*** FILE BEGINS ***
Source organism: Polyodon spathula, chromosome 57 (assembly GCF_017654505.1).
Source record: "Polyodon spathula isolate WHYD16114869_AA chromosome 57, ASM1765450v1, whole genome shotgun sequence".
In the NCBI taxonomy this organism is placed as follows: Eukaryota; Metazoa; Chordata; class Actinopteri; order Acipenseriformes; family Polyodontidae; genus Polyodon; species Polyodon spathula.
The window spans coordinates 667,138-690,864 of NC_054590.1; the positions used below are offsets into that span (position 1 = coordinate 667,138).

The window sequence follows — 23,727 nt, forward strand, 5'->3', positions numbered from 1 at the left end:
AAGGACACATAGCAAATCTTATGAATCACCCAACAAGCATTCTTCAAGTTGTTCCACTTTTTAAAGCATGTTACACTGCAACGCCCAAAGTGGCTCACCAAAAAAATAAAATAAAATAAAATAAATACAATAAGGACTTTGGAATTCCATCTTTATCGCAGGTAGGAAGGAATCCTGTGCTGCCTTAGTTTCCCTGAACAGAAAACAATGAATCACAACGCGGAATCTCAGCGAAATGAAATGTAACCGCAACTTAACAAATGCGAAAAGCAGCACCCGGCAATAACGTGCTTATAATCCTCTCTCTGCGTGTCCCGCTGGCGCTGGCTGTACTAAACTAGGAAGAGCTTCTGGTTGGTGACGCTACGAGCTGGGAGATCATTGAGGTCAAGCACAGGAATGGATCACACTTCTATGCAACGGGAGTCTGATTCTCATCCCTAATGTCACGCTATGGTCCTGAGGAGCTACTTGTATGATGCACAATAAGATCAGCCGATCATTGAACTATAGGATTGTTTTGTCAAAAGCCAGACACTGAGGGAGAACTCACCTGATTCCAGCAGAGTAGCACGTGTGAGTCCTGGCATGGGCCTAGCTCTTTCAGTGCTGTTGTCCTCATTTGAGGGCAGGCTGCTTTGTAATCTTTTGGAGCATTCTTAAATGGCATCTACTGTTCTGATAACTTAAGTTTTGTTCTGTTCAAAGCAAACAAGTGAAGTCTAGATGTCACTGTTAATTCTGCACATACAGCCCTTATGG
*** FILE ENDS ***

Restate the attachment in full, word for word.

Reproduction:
Source organism: Polyodon spathula, chromosome 57 (assembly GCF_017654505.1).
Source record: "Polyodon spathula isolate WHYD16114869_AA chromosome 57, ASM1765450v1, whole genome shotgun sequence".
In the NCBI taxonomy this organism is placed as follows: Eukaryota; Metazoa; Chordata; class Actinopteri; order Acipenseriformes; family Polyodontidae; genus Polyodon; species Polyodon spathula.
The window spans coordinates 667,138-690,864 of NC_054590.1; the positions used below are offsets into that span (position 1 = coordinate 667,138).

The window sequence follows — 23,727 nt, forward strand, 5'->3', positions numbered from 1 at the left end:
AAGGACACATAGCAAATCTTATGAATCACCCAACAAGCATTCTTCAAGTTGTTCCACTTTTTAAAGCATGTTACACTGCAACGCCCAAAGTGGCTCACCAAAAAAATAAAATAAAATAAAATAAATACAATAAGGACTTTGGAATTCCATCTTTATCGCAGGTAGGAAGGAATCCTGTGCTGCCTTAGTTTCCCTGAACAGAAAACAATGAATCACAACGCGGAATCTCAGCGAAATGAAATGTAACCGCAACTTAACAAATGCGAAAAGCAGCACCCGGCAATAACGTGCTTATAATCCTCTCTCTGCGTGTCCCGCTGGCGCTGGCTGTACTAAACTAGGAAGAGCTTCTGGTTGGTGACGCTACGAGCTGGGAGATCATTGAGGTCAAGCACAGGAATGGATCACACTTCTATGCAACGGGAGTCTGATTCTCATCCCTAATGTCACGCTATGGTCCTGAGGAGCTACTTGTATGATGCACAATAAGATCAGCCGATCATTGAACTATAGGATTGTTTTGTCAAAAGCCAGACACTGAGGGAGAACTCACCTGATTCCAGCAGAGTAGCACGTGTGAGTCCTGGCATGGGCCTAGCTCTTTCAGTGCTGTTGTCCTCATTTGAGGGCAGGCTGCTTTGTAATCTTTTGGAGCATTCTTAAATGGCATCTACTGTTCTGATAACTTAAGTTTTGTTCTGTTCAAAGCAAACAAGTGAAGTCTAGATGTCACTGTTAATTCTGCACATACAGCCCTTATGG